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Professor Max Headley

Current research covers both the general physiological processes of sensitisation that may underlie enhanced states of pain, and more specifically the neurotransmitters and their receptors that are involved in these processes.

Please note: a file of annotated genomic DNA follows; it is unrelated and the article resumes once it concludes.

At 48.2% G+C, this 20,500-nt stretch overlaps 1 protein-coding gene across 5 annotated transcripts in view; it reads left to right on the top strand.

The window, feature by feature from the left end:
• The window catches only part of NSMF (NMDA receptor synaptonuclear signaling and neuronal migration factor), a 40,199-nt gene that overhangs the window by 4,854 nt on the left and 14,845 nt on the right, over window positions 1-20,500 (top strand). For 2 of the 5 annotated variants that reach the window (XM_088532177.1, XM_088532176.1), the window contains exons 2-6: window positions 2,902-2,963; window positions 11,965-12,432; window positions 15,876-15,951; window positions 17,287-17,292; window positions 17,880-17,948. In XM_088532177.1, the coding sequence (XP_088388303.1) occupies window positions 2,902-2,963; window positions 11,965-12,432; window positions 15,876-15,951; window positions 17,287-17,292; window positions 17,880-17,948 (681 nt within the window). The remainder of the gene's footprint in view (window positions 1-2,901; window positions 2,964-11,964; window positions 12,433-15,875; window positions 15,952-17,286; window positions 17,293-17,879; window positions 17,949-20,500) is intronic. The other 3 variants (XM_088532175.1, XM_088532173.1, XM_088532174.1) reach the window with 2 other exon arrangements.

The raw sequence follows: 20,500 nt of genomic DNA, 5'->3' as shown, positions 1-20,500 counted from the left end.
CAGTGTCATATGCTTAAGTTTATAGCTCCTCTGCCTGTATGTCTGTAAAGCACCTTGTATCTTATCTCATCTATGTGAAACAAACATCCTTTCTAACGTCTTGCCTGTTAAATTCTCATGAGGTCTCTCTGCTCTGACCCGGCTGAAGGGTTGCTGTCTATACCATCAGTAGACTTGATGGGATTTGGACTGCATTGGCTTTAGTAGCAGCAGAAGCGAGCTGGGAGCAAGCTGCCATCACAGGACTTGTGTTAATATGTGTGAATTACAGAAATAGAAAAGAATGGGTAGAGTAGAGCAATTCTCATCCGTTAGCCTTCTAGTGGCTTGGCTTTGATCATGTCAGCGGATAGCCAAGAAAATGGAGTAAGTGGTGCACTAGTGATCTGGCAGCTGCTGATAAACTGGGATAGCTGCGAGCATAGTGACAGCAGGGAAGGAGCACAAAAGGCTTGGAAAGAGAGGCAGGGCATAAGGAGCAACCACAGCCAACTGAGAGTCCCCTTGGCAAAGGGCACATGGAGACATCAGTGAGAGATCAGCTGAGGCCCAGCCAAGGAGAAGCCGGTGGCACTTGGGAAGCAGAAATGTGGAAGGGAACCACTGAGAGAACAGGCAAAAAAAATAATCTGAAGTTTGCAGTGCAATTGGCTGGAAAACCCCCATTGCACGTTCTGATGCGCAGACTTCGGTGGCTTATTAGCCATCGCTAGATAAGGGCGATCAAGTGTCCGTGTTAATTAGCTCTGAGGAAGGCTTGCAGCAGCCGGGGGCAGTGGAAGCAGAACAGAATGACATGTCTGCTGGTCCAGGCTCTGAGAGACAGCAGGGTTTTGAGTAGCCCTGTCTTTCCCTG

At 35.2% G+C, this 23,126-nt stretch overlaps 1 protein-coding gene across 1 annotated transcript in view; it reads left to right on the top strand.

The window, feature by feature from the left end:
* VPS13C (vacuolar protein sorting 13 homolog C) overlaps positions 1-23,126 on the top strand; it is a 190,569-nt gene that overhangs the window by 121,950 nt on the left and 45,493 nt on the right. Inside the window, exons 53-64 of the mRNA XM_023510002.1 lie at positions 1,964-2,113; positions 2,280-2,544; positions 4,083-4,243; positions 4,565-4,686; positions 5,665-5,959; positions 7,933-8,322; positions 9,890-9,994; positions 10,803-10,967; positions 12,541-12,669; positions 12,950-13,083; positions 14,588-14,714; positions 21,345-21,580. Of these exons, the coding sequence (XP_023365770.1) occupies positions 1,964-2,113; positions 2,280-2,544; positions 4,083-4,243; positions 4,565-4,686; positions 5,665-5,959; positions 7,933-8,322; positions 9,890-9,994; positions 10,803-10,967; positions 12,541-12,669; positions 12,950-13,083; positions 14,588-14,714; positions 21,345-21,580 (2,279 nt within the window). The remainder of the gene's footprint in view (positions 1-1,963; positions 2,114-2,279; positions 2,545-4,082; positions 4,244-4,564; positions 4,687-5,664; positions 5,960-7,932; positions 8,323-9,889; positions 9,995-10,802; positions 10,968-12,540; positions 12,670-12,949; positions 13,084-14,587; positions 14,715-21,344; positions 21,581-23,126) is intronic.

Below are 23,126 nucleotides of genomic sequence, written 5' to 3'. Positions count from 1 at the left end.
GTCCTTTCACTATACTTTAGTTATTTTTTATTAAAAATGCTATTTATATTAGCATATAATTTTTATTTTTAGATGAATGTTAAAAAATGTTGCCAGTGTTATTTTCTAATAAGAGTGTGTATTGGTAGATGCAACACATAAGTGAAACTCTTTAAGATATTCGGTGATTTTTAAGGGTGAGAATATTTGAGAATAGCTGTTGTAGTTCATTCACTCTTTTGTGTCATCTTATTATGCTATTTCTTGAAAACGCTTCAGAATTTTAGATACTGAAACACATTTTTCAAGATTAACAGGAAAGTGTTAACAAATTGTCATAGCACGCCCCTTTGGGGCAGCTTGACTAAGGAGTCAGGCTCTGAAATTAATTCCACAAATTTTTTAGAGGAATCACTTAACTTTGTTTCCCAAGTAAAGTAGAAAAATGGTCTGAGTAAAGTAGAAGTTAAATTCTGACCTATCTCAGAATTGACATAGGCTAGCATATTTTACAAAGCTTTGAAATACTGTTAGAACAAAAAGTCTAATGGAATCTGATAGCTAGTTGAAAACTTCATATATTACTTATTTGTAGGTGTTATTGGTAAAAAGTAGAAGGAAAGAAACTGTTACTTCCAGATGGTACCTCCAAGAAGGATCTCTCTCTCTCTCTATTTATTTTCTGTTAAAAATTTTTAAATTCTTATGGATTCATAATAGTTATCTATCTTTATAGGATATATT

The main emphasis is on the processes that occur in the spinal cord, the first relay and an important site for gating sensory information arriving in the central nervous system. We use mainly electrophysiological and behavioural techniques in vivo and have a particular interest in excitatory amino acid receptors. Of these, NMDA receptors are well known to mediate sensitization, but the complexity of this receptor site indicates that novel therapeutic targets with fewer side effects may yet be developed, acting either centrally or in the periphery. We also have interests in amines, opioids, neuropeptides and other mediators that may be involved in spinal sensitization and that may therefore be targets for the developments of novel analgesic agents. To this end we work closely with the pharmacuetical industry, where the importance of translating animal models to humans is also an interest.

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